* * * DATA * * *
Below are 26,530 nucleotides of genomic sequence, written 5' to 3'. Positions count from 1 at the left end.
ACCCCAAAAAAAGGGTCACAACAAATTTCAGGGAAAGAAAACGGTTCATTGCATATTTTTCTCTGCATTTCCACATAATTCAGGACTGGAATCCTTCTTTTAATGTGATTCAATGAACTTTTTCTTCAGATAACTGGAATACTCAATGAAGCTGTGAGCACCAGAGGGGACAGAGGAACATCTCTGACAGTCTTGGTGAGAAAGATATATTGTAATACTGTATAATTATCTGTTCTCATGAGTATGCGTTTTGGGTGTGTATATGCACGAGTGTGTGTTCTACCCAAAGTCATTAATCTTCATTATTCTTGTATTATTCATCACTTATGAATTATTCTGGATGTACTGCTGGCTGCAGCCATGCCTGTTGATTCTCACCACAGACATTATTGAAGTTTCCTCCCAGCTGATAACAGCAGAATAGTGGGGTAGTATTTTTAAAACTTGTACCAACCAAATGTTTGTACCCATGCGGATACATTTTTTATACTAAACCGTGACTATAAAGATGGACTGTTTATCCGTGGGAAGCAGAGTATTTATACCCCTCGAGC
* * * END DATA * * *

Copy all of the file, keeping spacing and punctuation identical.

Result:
Below are 26,530 nucleotides of genomic sequence, written 5' to 3'. Positions count from 1 at the left end.
ACCCCAAAAAAAGGGTCACAACAAATTTCAGGGAAAGAAAACGGTTCATTGCATATTTTTCTCTGCATTTCCACATAATTCAGGACTGGAATCCTTCTTTTAATGTGATTCAATGAACTTTTTCTTCAGATAACTGGAATACTCAATGAAGCTGTGAGCACCAGAGGGGACAGAGGAACATCTCTGACAGTCTTGGTGAGAAAGATATATTGTAATACTGTATAATTATCTGTTCTCATGAGTATGCGTTTTGGGTGTGTATATGCACGAGTGTGTGTTCTACCCAAAGTCATTAATCTTCATTATTCTTGTATTATTCATCACTTATGAATTATTCTGGATGTACTGCTGGCTGCAGCCATGCCTGTTGATTCTCACCACAGACATTATTGAAGTTTCCTCCCAGCTGATAACAGCAGAATAGTGGGGTAGTATTTTTAAAACTTGTACCAACCAAATGTTTGTACCCATGCGGATACATTTTTTATACTAAACCGTGACTATAAAGATGGACTGTTTATCCGTGGGAAGCAGAGTATTTATACCCCTCGAGC